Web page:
Low public education cause of high HIV prevalence – Coordinator


Mr Sulemana Majeed, Upper East Regional Human Immune Virus (HIV) Coordinator, says a decline in public education on the disease, accounts for the high reported cases of HIV in the Region and the country as a whole.

“The low level of education nationwide has resulted in the high figures we see. The era where we used to have lots of education on television and radio stations about HIV and AIDS is no more,” he said.

Mr Majeed said even though the Ghana Health Service adopted the initiative to educate members of the public on the disease, mostly at community durbars, the COVID-19 pandemic frowned at public gatherings and that had affected sensitization at durbars.

“The only avenue we are using is through our Out-Patient Departments (OPDs) at the various health facilities, Antenatal and Postnatal Clinics where clients attend for services,” the Coordinator told the Ghana News Agency in Bolgatanga.

He said persons, who had no contact with the various health facilities, were likely not to get information on the disease and emphasized the need for the media to support the Ghana Health Service to propagate the messages on HIV and AIDS to the public.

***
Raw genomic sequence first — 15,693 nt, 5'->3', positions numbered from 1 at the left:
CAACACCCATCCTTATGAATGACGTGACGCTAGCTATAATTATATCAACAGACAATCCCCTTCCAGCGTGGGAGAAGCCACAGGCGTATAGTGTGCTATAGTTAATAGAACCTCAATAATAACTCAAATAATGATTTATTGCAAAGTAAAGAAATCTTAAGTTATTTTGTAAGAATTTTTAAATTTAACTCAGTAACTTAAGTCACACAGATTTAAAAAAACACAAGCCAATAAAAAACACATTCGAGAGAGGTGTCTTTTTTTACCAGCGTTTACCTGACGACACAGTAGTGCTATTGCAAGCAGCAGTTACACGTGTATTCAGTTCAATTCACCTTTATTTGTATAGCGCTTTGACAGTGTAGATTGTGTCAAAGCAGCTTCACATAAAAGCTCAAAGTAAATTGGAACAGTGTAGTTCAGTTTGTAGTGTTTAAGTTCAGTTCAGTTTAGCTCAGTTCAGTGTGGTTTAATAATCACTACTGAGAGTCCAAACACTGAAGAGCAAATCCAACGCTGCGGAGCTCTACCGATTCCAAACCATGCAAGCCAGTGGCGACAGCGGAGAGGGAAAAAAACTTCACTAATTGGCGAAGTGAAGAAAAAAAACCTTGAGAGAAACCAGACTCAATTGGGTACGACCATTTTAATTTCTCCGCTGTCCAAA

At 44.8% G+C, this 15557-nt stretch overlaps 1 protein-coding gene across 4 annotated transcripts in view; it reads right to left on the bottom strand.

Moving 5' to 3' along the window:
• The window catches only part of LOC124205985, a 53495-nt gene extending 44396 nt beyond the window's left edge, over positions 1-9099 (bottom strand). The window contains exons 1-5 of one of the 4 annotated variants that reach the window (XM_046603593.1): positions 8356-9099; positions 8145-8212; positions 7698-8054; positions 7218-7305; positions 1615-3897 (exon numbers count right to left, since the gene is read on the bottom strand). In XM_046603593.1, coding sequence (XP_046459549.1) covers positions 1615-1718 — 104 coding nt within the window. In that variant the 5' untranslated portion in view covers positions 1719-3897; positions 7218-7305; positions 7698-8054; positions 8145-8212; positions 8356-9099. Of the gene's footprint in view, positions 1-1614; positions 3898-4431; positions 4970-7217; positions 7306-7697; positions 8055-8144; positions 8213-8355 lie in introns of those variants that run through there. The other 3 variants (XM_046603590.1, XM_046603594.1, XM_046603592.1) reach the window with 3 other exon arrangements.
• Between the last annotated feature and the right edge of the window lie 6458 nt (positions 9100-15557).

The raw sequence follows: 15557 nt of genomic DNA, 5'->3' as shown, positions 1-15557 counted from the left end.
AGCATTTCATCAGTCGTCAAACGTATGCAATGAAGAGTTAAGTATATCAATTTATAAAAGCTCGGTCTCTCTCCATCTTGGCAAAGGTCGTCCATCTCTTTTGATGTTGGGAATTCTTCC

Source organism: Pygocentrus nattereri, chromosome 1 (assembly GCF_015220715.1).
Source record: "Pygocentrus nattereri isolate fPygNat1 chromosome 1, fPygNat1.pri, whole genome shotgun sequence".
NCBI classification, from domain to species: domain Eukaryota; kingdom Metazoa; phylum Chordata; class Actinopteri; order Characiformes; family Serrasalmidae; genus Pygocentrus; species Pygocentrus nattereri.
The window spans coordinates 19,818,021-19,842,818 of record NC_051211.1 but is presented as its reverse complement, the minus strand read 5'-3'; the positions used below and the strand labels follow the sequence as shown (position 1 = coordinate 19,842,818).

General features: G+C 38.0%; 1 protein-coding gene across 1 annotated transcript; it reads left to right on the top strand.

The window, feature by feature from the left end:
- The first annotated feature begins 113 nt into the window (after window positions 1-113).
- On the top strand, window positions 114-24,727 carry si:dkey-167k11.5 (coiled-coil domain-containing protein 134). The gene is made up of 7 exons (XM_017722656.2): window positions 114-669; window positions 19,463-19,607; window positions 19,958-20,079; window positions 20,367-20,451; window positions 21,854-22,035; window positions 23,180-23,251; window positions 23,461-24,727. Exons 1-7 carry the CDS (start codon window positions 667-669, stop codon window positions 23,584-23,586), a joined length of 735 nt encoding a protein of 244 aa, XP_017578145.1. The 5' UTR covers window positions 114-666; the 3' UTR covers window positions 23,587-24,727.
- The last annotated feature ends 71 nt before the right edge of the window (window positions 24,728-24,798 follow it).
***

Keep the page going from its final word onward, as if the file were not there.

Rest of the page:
Regarding the Bolgatanga Municipality as the hotspot for HIV infection per the Sentinel Survey (HSS) data, Mr Majeed indicated that the Regional figure for the virus was 1.9 per cent.

He said Nabdam, Bolgatanga East, Builsa North and Bongo Districts were also hotspots for HIV positive cases per their population.

He said the Nabdam District recorded 214 HIV cases per every 100,000 population, Bolgatanga East 175, Builsa North 152, Bongo 149 and in the Bolgatanga Municipality, 112 cases per population.

“Apart from the Bolgatanga Municipality, people may consider these Districts as villages, but the HIV situation in these Districts is high,” the Coordinator said.

He said there were medications for the management of HIV.

“We have Antiretroviral drugs that infected persons can take and look very healthy and so we encourage infected persons to continue with their medications.”

Mr Majeed expressed concern about the virus infection among adolescents, saying, “Our worry is the HIV situation among adolescents who are the country’s future human resource. As early as 14 years they are getting infected.”

He encouraged members of the public to get tested for HIV, saying, “it is good you know your status, and once you test and you are infected, you may not unknowingly infect people you consider as loved ones.

“Also those who feel they are negative, should not stigmatise those who are positive because nobody knows what the future holds as HIV infection is not only through unprotected sex,” he added.

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